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Doctors 'paid to compile lists of obese patients', but not to treat them


Doctors are being paid to compile lists of obese patients and then do nothing with them, a GP has claimed.

Dr David Haslam said the current system for paying doctors to track obesity was not working and did nothing to cut down the number of fat people.

GPs receive “bonus” payments under the Quality and Outcomes Framework (QOF) for work in several areas of disease, including diabetes, heart disease, asthma and obesity.

Yet Dr Haslam, chair of the National Obesity Forum, told the Tackling Obesity 2010 conference in central London: “With obesity in the QOF I’m incentivised to identify fat people and make a list of them, and with the list do absolutely nothing, but when they come back a year later weigh them to make sure they are still fat enough that I continue to get paid.”

A Department of Health spokesman said: “We recognise the importance of encouraging and supporting GPs to not only identify overweight adults but also support them with an appropriate intervention and ongoing management.”

Dr Richard Vautrey, deputy chairman of the British Medical Association’s GPs Committee, said: “Making lists of obese patients is something the Government wanted GPs to do, despite us saying there wasn’t the evidence to prove it made a difference to levels of obesity.

“GPs’ main concern is their patients’ wellbeing and therefore screening obese patients for diabetes is done as a matter of routine: it doesn’t need to be part of an incentive scheme because it’s good medical practice.”


Readers' comments (4)

  • And yet again Doctors get paid good bonuses for doing extra work outside their remit on top of their already decent salaries.

    When the hell are our so called unions going to get off their arses and get a simialar deal for Nurses?

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  • Martin Gray

    I wonder if anyone has done any research to show the correlation between the increase in obesity and smoking cessation yet. Since the latter was invested in by millions of £s there seems less investment in the former. Obesity , resulting in diabetes, CHD, arthritis and numerosu other problems, costs far more in the long term than people suffering with diseases related to smoking. Also do fat people live longer than smokers?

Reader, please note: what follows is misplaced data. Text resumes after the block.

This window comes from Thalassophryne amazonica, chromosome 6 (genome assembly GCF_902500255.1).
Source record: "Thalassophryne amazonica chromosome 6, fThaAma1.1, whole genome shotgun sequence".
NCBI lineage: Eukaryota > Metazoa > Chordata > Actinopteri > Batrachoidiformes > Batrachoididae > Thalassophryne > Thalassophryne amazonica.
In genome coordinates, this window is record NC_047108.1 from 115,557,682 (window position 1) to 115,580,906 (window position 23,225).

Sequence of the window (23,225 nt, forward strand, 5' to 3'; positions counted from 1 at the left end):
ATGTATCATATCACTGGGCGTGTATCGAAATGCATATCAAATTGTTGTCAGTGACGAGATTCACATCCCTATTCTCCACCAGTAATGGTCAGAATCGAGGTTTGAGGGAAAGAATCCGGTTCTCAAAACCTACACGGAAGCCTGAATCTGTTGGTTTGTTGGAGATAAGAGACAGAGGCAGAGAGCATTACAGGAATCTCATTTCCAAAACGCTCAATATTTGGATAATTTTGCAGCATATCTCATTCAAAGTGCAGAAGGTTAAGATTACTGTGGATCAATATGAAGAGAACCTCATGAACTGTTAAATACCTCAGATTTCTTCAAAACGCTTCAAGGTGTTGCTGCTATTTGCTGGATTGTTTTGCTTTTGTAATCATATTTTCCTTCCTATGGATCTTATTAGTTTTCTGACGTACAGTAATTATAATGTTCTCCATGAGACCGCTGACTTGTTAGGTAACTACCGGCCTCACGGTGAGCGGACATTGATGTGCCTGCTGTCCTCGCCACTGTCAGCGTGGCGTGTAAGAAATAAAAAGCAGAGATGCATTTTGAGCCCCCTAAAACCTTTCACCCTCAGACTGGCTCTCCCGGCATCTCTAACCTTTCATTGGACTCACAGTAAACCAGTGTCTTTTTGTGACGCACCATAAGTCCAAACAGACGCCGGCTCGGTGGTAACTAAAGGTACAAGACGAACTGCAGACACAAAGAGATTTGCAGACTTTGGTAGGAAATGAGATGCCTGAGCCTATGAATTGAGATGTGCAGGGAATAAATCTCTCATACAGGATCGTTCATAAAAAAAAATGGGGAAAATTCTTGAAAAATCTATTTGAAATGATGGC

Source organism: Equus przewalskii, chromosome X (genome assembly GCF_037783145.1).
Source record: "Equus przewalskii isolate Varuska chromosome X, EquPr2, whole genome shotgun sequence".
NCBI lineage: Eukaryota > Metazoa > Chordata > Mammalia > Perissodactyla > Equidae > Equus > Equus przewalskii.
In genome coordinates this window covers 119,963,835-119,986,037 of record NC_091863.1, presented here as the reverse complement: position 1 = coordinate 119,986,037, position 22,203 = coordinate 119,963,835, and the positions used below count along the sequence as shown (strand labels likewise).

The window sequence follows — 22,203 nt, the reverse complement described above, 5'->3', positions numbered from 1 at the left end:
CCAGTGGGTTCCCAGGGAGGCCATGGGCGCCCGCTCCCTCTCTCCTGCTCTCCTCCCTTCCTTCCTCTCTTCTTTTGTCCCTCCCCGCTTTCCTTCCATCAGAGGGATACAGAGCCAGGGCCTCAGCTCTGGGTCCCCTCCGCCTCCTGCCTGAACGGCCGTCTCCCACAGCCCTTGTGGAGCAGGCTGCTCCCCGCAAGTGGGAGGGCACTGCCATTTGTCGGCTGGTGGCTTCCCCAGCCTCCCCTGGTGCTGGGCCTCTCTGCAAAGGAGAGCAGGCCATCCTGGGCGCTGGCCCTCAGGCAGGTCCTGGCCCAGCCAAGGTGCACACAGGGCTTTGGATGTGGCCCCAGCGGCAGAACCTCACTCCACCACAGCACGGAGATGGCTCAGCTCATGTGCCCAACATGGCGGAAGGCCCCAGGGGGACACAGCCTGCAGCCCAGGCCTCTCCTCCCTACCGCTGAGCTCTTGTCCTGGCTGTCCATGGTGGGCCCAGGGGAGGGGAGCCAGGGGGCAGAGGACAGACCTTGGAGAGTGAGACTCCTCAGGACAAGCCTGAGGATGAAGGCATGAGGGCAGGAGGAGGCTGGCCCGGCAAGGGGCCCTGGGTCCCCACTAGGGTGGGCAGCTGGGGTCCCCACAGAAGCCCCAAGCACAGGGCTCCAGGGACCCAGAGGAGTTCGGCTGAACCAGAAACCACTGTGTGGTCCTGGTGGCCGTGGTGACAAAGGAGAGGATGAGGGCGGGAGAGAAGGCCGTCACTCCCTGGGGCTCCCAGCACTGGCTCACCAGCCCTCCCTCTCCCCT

If the Government can't get revenue from tobacco and alcohol they will find other ways of doing so - as we will all no doubt find out after the next election.

    If doctors are going to be paid for making up these lists, and there is little incentive to decreace patients weight as they won't get paid if they do, then this is just an expensive and pointless QOF. However, ig they are paid on results then that would at least mean the money was earned!

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  • I have today been to my practice nurse to ask her to sign the medical form for me to do the Lighter Life programme as my BMI is 45. I am a seriel dieter and have tried every diet going and see this as my last chance. She said that it was surgery policy not to sign these forms as Lighter Life are asking GPs to monitor a programme they are providing. As I am on medication for raised BP, cholesterol, underactive thyroid, asthma and pernicious aneaemia should the GP not be monitoring me any way. Every time I go to the surgery they tell me to lose weight but it seems they are not prepared to help me with this.

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  • Lighterlife requires you have your B/P monitored and recorded on their card which must be signed by a medical practitioner or nurse. I used to get mine done at Lloyd's chemist free when I was on the Lighterlife diet.

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